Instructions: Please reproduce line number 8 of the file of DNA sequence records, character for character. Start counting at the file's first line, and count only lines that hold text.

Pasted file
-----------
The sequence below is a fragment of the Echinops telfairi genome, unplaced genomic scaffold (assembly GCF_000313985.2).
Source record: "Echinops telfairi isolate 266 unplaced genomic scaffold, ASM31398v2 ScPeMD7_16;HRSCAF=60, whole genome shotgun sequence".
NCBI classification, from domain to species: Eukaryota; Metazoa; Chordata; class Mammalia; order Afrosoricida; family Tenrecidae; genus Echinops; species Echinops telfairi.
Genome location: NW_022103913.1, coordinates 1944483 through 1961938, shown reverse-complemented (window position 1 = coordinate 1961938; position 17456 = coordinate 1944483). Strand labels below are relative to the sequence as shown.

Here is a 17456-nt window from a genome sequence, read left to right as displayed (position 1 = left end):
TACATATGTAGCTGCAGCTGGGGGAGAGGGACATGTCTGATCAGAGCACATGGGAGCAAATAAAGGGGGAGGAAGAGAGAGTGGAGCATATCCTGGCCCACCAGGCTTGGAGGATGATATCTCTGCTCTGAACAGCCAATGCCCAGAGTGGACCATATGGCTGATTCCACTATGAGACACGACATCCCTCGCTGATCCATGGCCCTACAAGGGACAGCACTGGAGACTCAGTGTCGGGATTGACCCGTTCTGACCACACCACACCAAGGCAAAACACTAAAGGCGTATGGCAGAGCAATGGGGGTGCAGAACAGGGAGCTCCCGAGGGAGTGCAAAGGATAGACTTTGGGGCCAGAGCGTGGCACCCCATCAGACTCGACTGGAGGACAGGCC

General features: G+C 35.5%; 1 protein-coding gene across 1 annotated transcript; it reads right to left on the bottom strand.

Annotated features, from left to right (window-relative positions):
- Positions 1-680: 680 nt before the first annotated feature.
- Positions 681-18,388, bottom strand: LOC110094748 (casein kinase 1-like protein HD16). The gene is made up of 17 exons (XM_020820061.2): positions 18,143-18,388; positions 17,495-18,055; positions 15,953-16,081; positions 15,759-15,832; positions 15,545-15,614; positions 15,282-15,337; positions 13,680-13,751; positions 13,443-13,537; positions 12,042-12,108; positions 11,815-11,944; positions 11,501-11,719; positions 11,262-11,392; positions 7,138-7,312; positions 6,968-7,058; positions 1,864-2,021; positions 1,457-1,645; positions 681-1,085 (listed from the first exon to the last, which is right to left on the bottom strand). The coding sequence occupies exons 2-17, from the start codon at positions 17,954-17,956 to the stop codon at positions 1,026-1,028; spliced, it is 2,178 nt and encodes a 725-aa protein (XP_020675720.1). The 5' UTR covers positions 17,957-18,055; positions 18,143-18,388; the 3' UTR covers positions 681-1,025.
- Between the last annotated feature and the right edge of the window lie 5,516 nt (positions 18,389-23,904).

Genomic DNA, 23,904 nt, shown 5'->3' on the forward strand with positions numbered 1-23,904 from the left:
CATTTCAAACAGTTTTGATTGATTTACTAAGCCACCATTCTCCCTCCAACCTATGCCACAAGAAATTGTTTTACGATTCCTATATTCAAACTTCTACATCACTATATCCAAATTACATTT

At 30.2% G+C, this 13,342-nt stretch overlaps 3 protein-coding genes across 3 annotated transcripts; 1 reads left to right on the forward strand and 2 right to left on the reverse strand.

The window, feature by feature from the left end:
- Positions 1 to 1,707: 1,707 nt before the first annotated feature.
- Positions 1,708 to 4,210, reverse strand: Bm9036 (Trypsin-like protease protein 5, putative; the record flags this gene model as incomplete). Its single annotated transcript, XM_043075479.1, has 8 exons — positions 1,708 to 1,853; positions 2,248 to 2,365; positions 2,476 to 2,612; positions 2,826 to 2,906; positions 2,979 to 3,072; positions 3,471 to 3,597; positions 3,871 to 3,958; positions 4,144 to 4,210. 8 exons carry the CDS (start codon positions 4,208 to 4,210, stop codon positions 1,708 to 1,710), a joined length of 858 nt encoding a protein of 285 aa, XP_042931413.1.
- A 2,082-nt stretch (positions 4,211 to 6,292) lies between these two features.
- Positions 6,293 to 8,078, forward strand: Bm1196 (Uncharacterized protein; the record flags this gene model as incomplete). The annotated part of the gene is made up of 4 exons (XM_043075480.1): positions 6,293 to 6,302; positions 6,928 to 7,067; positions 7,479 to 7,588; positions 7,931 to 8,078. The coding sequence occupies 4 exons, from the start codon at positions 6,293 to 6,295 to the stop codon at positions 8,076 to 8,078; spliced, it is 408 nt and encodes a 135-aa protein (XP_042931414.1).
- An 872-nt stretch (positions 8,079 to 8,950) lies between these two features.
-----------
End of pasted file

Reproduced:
Annotated features, from left to right (window-relative positions):